The island of Ischia

The island of Ischia



Castle Aragonese Ischia


The island of Ischia has a surface of 46,3 km2.

The highest relief is Mount Epomeo (787 m), situated in the middle of the island. Mount Epomeo is not of volcanic origin, being instead the result of the upheaval of volcanic rocks over the last 30.000 years. The volcanic activity on the island has been characterized by minor eruptions at large time intervals. After the eruptions of the Greek and Roman times, the last one took place in the year 1301 in the Eastern part of the island, with a lava outflow descended until the sea (along the area today called “Arso”) .

Most of Ischia’s coastline and coastal waters are integrated in the natural marine protected area “Regno di Nettuno”.

From a geological point of view, the island of Ischia has a volcanic origin and is the result of several eruptions happened over a time span of approx. 150.000 years. The geologically most ancient areas of Ischia are located along the Southern coast (Punta Imperatore, Capo Negro, Punta della Signora, Punta Sant’Angelo, Capo Grosso, Punta Chiarito, Punta San Pancrazio, Punta della Cannuccia, Monte di Vezzi, Scarrupata di Baranffo), and were originated between 147.000 and 100.000 years ago. The only exception is represented by the area of Monte Vico, that is the homogeneous outcome of the volcanic activity during one single period of time.

As already mentioned, in the middle of the island we find Mount Epomeo, with its typical green tuff rocks dating back to 55.000 years ago. In the SW we find the geological formations of Citara (33.000 years ago), the area of the present-day lighthouse Faro di Punta Imperatore  (19.000 years ago), Scarrupo di Panza (between 29.000 and 24.000 years ago) and Campotese. Afterwards the volcanic activity became more intense in the NW, with the large emanations of Zaro and Marecoppo of circa 6.000 years ago. They are located in the vicinity of Lacco Ameno and enclose the Valley of San Montano. On the opposite side, in the SE of the island, approximately 5.000 years ago Nature shaped the plateau of Piano Liguori.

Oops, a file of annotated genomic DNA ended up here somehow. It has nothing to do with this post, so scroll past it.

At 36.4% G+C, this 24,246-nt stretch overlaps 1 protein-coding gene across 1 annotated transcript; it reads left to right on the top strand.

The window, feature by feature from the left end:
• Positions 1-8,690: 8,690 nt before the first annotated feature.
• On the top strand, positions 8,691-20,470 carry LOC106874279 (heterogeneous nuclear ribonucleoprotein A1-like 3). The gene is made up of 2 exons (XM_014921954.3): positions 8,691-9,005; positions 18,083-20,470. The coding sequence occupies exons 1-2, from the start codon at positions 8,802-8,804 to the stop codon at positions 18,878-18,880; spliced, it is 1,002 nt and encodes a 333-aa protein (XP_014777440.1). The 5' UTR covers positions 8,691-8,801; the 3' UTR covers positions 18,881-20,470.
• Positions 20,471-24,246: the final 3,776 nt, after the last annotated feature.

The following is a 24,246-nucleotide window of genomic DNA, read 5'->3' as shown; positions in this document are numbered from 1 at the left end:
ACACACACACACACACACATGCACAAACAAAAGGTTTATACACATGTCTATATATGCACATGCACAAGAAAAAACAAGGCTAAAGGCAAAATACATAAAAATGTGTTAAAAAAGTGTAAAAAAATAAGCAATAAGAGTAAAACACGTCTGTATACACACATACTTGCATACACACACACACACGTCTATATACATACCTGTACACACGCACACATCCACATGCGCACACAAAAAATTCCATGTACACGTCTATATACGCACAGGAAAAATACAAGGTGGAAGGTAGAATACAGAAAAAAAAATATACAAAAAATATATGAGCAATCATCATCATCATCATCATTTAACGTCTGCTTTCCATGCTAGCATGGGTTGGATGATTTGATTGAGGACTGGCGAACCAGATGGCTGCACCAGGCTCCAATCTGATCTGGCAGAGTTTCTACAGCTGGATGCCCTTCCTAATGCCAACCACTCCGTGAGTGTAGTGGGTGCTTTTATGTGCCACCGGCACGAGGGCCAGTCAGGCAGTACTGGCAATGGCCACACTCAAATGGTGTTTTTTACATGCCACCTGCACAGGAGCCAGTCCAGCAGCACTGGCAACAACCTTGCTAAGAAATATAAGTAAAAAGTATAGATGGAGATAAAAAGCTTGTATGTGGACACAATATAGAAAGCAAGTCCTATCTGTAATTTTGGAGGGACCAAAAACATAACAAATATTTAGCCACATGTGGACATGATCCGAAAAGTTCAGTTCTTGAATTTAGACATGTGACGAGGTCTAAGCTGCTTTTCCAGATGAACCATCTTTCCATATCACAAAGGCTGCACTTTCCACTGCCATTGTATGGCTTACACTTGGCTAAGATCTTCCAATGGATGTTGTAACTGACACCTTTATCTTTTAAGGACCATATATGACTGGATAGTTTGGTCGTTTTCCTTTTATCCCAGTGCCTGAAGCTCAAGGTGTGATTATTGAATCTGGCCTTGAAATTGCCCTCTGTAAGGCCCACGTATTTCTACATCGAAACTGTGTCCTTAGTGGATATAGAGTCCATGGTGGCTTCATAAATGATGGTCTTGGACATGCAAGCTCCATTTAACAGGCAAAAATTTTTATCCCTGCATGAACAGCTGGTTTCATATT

The particular conic shape of the Island and its geographic location contribute to its mild climate also in winter, so that the average temperature of the island is above 16ºC, with an average of 9° in winter and approx. 24° in summer. This pleasant and well-balanced climate contributes to attract tourists also in the colder season. In winter, on Maronti beach, you can easily take a hot sauna, then refresh with a dive in the cold sea and complete the wellness path with sunbathing. In January you sometimes get the impression it is June – thanks to the tuff rocks of Maronti beach that work better than a stove in capturing and releasing heat.


The SPAs of the island

The thermal waters of Ischia have become internationally renowned after World War II, but their beneficial and healing properties have been well-known since ancient times. Not far from Maronti beach there is Cava Scura, for example, a place entirely carved in the rocks that can be reached along an impressive canyon. This is the most ancient example of thermal centre of the Island, founded as it was by the Romans. In Ischia thermal water is abundant. Among the most important thermal parks are the “Negombo” situated in the wonderful bay of San Montano in the municipality of Lacco Ameno, the “Poseidon” on the beautiful Citara beach in the town of Forio and the “Castiglione” in the municipality of Casamicciola Terme. Almost all the hotels of the island are provided with a thermal swimming pool and several of them offer thermal mud packages in their SPAs. Last but not least, a word should be spent about the healing water of the “Nitrodi” spring in the municipality of Barano. It boasts surprising therapeutic virtues and heals many skin disorders. In the Fifties, these beneficial and almost “miraculous” waters induced the editor and tourism pioneer Angelo Rizzoli to open up Ischia to the world of thermal tourism.

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